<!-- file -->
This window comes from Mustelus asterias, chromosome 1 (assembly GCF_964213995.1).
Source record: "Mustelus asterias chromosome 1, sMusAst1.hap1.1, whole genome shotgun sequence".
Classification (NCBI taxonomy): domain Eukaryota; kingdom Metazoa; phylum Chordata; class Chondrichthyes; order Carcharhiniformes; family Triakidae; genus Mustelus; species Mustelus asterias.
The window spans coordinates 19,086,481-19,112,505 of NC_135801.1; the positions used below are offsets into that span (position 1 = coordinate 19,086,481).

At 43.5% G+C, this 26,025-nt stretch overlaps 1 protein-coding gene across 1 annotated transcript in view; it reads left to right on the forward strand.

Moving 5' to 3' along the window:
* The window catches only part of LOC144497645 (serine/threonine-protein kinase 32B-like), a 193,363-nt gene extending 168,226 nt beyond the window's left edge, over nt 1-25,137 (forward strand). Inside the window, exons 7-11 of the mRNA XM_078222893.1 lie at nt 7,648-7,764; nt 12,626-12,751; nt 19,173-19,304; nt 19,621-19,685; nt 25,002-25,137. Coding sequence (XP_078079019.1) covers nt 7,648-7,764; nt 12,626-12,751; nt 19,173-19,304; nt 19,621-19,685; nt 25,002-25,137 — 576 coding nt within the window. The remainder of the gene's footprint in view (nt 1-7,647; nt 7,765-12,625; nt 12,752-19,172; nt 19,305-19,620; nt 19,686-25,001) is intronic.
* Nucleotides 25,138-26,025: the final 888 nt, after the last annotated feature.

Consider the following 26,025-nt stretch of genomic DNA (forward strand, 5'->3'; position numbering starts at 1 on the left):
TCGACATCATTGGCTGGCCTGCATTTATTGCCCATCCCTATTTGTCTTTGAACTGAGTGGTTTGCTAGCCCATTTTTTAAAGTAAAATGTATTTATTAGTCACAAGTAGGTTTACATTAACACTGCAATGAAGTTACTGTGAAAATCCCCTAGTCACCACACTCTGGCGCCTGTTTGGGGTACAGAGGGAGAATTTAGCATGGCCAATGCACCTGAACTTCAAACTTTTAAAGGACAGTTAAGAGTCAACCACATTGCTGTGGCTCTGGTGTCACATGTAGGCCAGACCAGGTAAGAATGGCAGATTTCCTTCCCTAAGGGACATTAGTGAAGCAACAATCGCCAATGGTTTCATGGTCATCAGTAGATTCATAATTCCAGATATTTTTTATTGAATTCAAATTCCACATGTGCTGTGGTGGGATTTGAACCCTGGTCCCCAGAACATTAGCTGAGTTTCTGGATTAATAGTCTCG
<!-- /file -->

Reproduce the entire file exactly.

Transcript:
This window comes from Mustelus asterias, chromosome 1 (assembly GCF_964213995.1).
Source record: "Mustelus asterias chromosome 1, sMusAst1.hap1.1, whole genome shotgun sequence".
Classification (NCBI taxonomy): domain Eukaryota; kingdom Metazoa; phylum Chordata; class Chondrichthyes; order Carcharhiniformes; family Triakidae; genus Mustelus; species Mustelus asterias.
The window spans coordinates 19,086,481-19,112,505 of NC_135801.1; the positions used below are offsets into that span (position 1 = coordinate 19,086,481).

At 43.5% G+C, this 26,025-nt stretch overlaps 1 protein-coding gene across 1 annotated transcript in view; it reads left to right on the forward strand.

Moving 5' to 3' along the window:
* The window catches only part of LOC144497645 (serine/threonine-protein kinase 32B-like), a 193,363-nt gene extending 168,226 nt beyond the window's left edge, over nt 1-25,137 (forward strand). Inside the window, exons 7-11 of the mRNA XM_078222893.1 lie at nt 7,648-7,764; nt 12,626-12,751; nt 19,173-19,304; nt 19,621-19,685; nt 25,002-25,137. Coding sequence (XP_078079019.1) covers nt 7,648-7,764; nt 12,626-12,751; nt 19,173-19,304; nt 19,621-19,685; nt 25,002-25,137 — 576 coding nt within the window. The remainder of the gene's footprint in view (nt 1-7,647; nt 7,765-12,625; nt 12,752-19,172; nt 19,305-19,620; nt 19,686-25,001) is intronic.
* Nucleotides 25,138-26,025: the final 888 nt, after the last annotated feature.

Consider the following 26,025-nt stretch of genomic DNA (forward strand, 5'->3'; position numbering starts at 1 on the left):
TCGACATCATTGGCTGGCCTGCATTTATTGCCCATCCCTATTTGTCTTTGAACTGAGTGGTTTGCTAGCCCATTTTTTAAAGTAAAATGTATTTATTAGTCACAAGTAGGTTTACATTAACACTGCAATGAAGTTACTGTGAAAATCCCCTAGTCACCACACTCTGGCGCCTGTTTGGGGTACAGAGGGAGAATTTAGCATGGCCAATGCACCTGAACTTCAAACTTTTAAAGGACAGTTAAGAGTCAACCACATTGCTGTGGCTCTGGTGTCACATGTAGGCCAGACCAGGTAAGAATGGCAGATTTCCTTCCCTAAGGGACATTAGTGAAGCAACAATCGCCAATGGTTTCATGGTCATCAGTAGATTCATAATTCCAGATATTTTTTATTGAATTCAAATTCCACATGTGCTGTGGTGGGATTTGAACCCTGGTCCCCAGAACATTAGCTGAGTTTCTGGATTAATAGTCTCG